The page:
18. The Committee notes the introduction of programmes such as pre-school grades at elementary schools, the inclusion of Romani language education, and positions of teacher’s assistants for Roma pupils. However, the Committee is concerned about the grossly disproportionate number of Roma children assigned to special schools designed for mentally disabled children, which causes a discriminatory effect, in contravention of article 26 of the Covenant.
The State party should take immediate and decisive steps to eradicate the segregation of Roma children in its educational system by ensuring that any differentiation within education is aimed at securing attendance in non-segregated schools and classes. Where needed, the State party should also provide special training to Roma children to secure, through positive measures, their access to education without segregation.
19. The Committee has taken note of the position of the delegation as to the reasons for the lack of statistical data with regard to the situation of Roma as well as women. However, the Committee emphasizes the importance of data to assess the situation in the State party and to address possible inequalities and patterns of discrimination. Furthermore, the Committee is concerned at the large discrepancy between official census figures and data provided by NGOs as to the size of the Roma population in the State party. Such underreporting may have a significant impact on the position of Roma in public life, including the exercise of certain rights, for instance under the Minority Language Law (arts. 2, 3 and 26).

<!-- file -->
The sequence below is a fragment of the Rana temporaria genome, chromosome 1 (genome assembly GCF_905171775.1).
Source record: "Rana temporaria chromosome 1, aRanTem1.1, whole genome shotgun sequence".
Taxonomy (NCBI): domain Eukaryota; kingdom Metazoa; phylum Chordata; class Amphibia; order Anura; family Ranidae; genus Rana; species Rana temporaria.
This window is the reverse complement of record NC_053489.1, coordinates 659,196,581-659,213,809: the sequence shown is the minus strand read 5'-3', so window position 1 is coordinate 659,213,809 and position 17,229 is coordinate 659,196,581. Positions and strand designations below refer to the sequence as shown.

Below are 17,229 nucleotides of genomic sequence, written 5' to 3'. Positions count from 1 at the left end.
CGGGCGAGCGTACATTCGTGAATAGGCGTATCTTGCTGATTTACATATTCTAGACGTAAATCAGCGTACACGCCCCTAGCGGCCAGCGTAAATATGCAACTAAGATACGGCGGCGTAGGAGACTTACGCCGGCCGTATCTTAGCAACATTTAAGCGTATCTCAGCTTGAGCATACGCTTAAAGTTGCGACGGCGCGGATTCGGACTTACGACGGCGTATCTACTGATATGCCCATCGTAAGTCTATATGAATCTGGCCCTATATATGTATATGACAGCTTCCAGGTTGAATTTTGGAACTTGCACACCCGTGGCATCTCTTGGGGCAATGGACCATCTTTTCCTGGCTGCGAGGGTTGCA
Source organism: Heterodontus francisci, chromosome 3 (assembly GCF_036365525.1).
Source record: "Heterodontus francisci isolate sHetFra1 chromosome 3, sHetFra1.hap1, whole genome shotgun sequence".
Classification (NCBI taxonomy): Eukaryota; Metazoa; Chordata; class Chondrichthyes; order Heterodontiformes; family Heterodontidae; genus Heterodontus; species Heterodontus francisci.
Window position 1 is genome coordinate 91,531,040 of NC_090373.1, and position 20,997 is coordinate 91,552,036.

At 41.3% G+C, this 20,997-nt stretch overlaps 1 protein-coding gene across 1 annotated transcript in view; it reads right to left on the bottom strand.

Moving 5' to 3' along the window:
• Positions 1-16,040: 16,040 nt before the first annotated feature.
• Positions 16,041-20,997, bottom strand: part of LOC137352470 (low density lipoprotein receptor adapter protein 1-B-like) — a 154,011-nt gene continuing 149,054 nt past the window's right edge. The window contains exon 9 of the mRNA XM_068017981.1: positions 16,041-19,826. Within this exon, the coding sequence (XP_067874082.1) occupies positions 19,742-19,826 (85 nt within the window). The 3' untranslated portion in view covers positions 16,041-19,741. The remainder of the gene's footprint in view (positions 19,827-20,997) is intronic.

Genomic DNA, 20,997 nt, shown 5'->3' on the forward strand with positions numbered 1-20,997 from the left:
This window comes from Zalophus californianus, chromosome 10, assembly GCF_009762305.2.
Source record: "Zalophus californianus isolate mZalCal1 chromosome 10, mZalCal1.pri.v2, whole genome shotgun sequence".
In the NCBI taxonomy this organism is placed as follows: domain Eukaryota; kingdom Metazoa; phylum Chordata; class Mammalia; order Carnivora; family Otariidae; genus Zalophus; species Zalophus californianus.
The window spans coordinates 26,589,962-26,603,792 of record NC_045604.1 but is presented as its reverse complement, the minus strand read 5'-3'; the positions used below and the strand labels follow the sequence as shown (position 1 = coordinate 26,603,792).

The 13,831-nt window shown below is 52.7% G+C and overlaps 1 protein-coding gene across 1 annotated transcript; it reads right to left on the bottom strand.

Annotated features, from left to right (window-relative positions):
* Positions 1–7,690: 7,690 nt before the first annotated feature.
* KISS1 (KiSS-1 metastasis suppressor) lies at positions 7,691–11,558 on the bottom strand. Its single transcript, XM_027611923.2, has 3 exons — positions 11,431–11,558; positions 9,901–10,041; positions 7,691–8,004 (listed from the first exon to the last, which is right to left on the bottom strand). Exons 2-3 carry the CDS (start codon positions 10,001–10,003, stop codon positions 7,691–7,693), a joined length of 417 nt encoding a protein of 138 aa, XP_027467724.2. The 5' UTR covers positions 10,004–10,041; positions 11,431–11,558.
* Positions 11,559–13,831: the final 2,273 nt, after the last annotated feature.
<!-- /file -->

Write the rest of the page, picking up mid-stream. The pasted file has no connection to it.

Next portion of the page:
While appreciating the complex nature of gathering such data, the Committee urges the State party to take steps to gather, through methods compatible with principles of data protection, statistical data reflecting the current size of the Roma population, as well as the position of minorities and women in society, including in the workplace, both in the public and the private sector.
20. The State party should disseminate widely the text of its second periodic report the replies provided to the Committee's list of issues, and the present concluding observations.
21. In accordance with article 70, paragraph 5, of the Committee’s rules of procedure, the State party should provide within one year relevant information on the implementation of the Committee’s recommendations regarding police harassment and ill-treatment during police investigations (para.11), forced or coerced sterilization (para.12), results of policies adopted to eradicate discrimination and to combat racial violence and incitement (para. 16 to 19). The Committee requests the State party to provide information on the other recommendations made and on the implementation of the Covenant as a whole in its final periodic report to be submitted by 1 August 2007.
Office of the United Nations High Commissioner for Human Rights